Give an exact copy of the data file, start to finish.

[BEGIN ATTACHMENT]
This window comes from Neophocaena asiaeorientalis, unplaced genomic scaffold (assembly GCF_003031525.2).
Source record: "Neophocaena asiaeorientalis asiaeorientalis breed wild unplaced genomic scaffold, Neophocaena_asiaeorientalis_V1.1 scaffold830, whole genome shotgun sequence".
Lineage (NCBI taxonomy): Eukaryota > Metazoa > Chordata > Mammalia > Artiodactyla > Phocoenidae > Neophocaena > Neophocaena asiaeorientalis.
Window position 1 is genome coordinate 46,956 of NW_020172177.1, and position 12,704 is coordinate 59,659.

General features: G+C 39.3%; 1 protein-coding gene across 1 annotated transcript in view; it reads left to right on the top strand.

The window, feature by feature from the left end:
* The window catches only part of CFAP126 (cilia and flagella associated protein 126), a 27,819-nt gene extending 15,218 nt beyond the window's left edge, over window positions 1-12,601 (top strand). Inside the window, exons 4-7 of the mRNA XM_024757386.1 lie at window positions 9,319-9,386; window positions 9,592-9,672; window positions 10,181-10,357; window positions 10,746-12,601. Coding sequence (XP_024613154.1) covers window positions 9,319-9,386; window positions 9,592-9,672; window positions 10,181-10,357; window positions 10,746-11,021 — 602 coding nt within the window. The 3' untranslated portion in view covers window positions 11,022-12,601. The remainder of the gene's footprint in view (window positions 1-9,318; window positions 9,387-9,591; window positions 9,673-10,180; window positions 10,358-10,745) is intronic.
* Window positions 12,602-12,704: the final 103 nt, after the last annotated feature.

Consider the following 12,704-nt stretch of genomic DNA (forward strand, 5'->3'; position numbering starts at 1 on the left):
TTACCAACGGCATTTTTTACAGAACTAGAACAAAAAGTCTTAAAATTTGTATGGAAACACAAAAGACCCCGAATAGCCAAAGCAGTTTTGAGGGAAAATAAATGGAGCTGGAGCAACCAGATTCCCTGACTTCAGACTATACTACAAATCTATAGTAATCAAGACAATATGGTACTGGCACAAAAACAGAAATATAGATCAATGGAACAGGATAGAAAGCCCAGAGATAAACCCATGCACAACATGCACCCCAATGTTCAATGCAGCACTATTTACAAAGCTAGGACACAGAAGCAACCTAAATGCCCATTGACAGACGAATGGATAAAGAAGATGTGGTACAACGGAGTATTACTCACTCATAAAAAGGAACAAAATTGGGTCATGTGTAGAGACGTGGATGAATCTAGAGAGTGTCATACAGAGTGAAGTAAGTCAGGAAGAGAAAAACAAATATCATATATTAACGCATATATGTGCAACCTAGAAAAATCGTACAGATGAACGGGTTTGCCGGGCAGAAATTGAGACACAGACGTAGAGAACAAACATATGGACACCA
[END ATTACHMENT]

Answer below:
This window comes from Neophocaena asiaeorientalis, unplaced genomic scaffold (assembly GCF_003031525.2).
Source record: "Neophocaena asiaeorientalis asiaeorientalis breed wild unplaced genomic scaffold, Neophocaena_asiaeorientalis_V1.1 scaffold830, whole genome shotgun sequence".
Lineage (NCBI taxonomy): Eukaryota > Metazoa > Chordata > Mammalia > Artiodactyla > Phocoenidae > Neophocaena > Neophocaena asiaeorientalis.
Window position 1 is genome coordinate 46,956 of NW_020172177.1, and position 12,704 is coordinate 59,659.

General features: G+C 39.3%; 1 protein-coding gene across 1 annotated transcript in view; it reads left to right on the top strand.

The window, feature by feature from the left end:
* The window catches only part of CFAP126 (cilia and flagella associated protein 126), a 27,819-nt gene extending 15,218 nt beyond the window's left edge, over window positions 1-12,601 (top strand). Inside the window, exons 4-7 of the mRNA XM_024757386.1 lie at window positions 9,319-9,386; window positions 9,592-9,672; window positions 10,181-10,357; window positions 10,746-12,601. Coding sequence (XP_024613154.1) covers window positions 9,319-9,386; window positions 9,592-9,672; window positions 10,181-10,357; window positions 10,746-11,021 — 602 coding nt within the window. The 3' untranslated portion in view covers window positions 11,022-12,601. The remainder of the gene's footprint in view (window positions 1-9,318; window positions 9,387-9,591; window positions 9,673-10,180; window positions 10,358-10,745) is intronic.
* Window positions 12,602-12,704: the final 103 nt, after the last annotated feature.

Consider the following 12,704-nt stretch of genomic DNA (forward strand, 5'->3'; position numbering starts at 1 on the left):
TTACCAACGGCATTTTTTACAGAACTAGAACAAAAAGTCTTAAAATTTGTATGGAAACACAAAAGACCCCGAATAGCCAAAGCAGTTTTGAGGGAAAATAAATGGAGCTGGAGCAACCAGATTCCCTGACTTCAGACTATACTACAAATCTATAGTAATCAAGACAATATGGTACTGGCACAAAAACAGAAATATAGATCAATGGAACAGGATAGAAAGCCCAGAGATAAACCCATGCACAACATGCACCCCAATGTTCAATGCAGCACTATTTACAAAGCTAGGACACAGAAGCAACCTAAATGCCCATTGACAGACGAATGGATAAAGAAGATGTGGTACAACGGAGTATTACTCACTCATAAAAAGGAACAAAATTGGGTCATGTGTAGAGACGTGGATGAATCTAGAGAGTGTCATACAGAGTGAAGTAAGTCAGGAAGAGAAAAACAAATATCATATATTAACGCATATATGTGCAACCTAGAAAAATCGTACAGATGAACGGGTTTGCCGGGCAGAAATTGAGACACAGACGTAGAGAACAAACATATGGACACCA